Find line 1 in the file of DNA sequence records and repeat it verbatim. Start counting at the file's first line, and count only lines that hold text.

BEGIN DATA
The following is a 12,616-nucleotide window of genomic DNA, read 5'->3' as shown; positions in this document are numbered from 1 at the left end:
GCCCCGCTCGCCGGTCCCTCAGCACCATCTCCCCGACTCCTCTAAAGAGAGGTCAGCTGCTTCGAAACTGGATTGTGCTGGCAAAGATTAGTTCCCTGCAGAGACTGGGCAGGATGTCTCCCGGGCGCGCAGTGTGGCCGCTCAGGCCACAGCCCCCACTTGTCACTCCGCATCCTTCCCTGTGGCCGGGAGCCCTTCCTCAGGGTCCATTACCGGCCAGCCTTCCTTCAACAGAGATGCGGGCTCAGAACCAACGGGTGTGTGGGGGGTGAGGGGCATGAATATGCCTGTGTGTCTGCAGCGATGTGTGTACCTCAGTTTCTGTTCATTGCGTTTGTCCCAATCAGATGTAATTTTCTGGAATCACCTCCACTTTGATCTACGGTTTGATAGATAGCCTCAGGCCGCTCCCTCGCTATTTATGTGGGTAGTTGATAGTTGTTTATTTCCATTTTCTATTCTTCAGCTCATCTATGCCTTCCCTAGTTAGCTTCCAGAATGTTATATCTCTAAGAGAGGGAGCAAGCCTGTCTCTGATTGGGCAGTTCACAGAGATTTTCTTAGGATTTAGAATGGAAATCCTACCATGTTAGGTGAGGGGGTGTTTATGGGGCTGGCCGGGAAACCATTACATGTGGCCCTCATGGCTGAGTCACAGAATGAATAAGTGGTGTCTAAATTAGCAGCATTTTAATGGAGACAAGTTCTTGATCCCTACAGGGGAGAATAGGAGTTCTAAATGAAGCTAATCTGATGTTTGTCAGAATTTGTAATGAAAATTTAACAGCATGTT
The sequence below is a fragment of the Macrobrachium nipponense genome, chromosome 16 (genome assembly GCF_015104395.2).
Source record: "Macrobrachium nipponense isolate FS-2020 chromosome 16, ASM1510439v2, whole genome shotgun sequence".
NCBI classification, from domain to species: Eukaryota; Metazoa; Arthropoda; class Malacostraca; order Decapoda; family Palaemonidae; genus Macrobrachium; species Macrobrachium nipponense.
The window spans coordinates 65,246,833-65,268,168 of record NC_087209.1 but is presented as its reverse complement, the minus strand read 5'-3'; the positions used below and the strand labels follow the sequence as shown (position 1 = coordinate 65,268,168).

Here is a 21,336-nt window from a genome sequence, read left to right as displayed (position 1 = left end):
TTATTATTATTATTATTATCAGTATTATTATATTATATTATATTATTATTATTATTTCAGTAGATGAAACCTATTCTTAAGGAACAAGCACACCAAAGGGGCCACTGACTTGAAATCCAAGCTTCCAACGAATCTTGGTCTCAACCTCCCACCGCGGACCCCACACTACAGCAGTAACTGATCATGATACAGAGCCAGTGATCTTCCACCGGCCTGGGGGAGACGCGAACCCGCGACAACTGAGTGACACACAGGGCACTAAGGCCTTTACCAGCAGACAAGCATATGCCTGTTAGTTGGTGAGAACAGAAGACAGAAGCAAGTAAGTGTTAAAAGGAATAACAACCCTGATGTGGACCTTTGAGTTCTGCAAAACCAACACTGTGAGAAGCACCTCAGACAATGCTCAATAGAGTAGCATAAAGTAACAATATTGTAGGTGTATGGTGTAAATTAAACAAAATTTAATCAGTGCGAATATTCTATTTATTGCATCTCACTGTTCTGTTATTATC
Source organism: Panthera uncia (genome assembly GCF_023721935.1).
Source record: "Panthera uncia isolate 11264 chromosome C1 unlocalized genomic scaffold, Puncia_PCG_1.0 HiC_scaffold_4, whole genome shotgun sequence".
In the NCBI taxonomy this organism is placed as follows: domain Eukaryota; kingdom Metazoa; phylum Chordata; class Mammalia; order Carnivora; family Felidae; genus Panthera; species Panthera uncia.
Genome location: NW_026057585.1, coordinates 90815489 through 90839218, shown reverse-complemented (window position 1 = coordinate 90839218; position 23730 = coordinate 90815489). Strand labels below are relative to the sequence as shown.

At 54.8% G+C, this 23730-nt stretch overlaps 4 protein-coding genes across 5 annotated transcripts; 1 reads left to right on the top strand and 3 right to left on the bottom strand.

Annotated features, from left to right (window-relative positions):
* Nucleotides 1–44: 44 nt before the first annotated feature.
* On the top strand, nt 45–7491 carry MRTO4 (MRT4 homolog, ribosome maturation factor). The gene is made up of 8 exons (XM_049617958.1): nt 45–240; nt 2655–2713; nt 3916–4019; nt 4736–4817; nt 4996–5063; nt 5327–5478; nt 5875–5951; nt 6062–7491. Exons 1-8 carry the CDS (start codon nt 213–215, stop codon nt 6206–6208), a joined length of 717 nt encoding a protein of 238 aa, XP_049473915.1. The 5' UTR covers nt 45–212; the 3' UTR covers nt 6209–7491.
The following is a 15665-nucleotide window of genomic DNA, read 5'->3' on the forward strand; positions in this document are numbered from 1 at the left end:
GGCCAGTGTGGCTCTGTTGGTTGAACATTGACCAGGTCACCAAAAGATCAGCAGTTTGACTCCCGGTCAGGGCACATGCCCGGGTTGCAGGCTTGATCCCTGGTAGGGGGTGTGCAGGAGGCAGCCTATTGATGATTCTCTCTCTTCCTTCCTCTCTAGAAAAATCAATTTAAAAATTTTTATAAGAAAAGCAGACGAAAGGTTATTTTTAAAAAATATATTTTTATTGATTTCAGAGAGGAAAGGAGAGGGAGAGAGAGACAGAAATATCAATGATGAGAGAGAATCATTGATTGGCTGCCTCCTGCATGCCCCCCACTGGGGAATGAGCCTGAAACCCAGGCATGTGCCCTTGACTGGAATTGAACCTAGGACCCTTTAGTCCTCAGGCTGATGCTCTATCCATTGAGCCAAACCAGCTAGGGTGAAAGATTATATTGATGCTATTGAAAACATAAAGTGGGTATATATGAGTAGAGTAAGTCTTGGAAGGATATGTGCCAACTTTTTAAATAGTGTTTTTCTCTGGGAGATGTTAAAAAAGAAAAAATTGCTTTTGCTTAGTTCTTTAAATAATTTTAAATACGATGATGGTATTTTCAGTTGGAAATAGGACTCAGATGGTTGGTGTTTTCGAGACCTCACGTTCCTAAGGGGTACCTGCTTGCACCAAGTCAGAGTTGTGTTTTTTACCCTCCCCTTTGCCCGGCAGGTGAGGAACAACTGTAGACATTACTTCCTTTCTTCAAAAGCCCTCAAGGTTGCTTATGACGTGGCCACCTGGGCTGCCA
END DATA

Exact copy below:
The following is a 12,616-nucleotide window of genomic DNA, read 5'->3' as shown; positions in this document are numbered from 1 at the left end: